How do I draw a network map?

Occasionally Untangle Support may ask for a network map to assist in troubleshooting or if you have questions about a new deployment. This is not to "put you off," but to help us better understand your network and Untangle's place within it. When drawing a network diagram, the vast majority of the time a logical network map is preferable to a physical map.
What's the difference? A physical diagram shows you the actual devices involved and the cables that connect them to each other. It should have information about which ports are used, what color the cables are, along with other such details. A logical diagram will show the types of devices and the subnets in the network, which may not necessarily match up with the physical devices in the network. It should be labeled with the IPs of the subnet and the IP of each device. If virtual technologies are used, it probably makes sense to note that they are virtual networks or devices, but they should be drawn the same as physical devices.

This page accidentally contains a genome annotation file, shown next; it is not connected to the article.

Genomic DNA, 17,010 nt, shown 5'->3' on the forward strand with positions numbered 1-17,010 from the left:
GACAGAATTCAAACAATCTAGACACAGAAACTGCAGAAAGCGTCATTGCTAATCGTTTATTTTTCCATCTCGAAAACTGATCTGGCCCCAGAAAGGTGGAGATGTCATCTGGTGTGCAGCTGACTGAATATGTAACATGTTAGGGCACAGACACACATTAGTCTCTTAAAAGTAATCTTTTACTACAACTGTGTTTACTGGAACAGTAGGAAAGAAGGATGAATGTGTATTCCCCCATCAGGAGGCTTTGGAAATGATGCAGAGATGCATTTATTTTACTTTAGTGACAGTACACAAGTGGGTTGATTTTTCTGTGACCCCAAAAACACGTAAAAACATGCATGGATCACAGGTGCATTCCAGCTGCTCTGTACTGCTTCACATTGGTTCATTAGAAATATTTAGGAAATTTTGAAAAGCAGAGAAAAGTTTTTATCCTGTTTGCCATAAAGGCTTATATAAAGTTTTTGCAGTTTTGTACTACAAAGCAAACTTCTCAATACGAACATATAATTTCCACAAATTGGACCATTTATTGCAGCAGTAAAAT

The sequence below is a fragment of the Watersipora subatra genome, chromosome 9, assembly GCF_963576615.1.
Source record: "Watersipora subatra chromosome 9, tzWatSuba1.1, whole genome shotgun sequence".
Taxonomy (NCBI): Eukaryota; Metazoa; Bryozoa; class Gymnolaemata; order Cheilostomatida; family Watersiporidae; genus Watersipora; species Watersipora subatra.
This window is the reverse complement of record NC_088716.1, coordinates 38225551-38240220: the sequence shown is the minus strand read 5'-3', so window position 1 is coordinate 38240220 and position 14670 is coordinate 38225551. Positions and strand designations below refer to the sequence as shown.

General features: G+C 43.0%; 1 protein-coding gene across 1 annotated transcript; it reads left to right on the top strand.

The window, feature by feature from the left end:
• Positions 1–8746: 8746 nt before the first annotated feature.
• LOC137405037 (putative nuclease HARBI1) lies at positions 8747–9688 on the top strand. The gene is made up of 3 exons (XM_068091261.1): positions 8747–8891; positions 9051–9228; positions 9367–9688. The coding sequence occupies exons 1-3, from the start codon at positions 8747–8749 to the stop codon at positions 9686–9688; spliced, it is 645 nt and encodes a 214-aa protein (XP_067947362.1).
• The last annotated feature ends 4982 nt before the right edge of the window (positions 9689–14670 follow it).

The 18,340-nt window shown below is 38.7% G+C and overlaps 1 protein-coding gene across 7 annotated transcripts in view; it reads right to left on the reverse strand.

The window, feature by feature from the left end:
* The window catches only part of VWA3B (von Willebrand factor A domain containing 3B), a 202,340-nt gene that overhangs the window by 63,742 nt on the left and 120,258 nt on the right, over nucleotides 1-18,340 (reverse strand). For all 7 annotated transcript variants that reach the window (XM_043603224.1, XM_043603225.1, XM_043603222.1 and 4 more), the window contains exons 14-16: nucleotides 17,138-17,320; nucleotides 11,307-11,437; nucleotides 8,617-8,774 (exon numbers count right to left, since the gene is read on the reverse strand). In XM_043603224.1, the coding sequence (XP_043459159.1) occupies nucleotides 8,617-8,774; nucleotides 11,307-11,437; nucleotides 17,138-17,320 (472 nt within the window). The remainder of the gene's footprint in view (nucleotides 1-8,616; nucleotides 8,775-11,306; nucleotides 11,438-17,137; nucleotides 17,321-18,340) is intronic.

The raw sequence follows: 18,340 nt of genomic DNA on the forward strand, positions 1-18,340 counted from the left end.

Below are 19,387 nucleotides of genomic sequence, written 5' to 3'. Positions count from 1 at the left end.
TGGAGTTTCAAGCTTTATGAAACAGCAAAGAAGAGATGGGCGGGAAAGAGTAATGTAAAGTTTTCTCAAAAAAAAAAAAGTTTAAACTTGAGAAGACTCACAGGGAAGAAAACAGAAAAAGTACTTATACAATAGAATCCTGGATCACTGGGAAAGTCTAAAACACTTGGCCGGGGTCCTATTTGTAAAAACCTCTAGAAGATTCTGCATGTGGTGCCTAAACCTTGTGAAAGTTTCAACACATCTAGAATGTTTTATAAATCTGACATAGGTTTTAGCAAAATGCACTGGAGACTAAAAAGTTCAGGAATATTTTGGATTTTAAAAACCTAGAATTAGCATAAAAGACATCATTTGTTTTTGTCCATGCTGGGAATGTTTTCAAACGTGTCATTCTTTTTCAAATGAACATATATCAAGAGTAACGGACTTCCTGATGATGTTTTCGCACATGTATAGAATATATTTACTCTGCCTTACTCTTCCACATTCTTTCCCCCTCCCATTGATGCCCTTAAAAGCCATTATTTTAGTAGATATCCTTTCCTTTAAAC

Once you decide which type of diagram you are making, stick with it. Don't try to mix and match drawing types. You need to really fight the temptation to put in too much information; especially information from the other network drawing type. For example, switches never belong in a logical network drawing. In place of the switch, draw one or more subnets. Conversely, IP numbering doesn't belong in a physical network drawing: it's usually best to label the connections with the port name.
If you follow these tips you'll have a clear map that will help you understand how your network is laid out and help you in future decisions regarding network setup and/or troubleshooting. Here is an example of a simple flat network to help you get a feel for how it should look:
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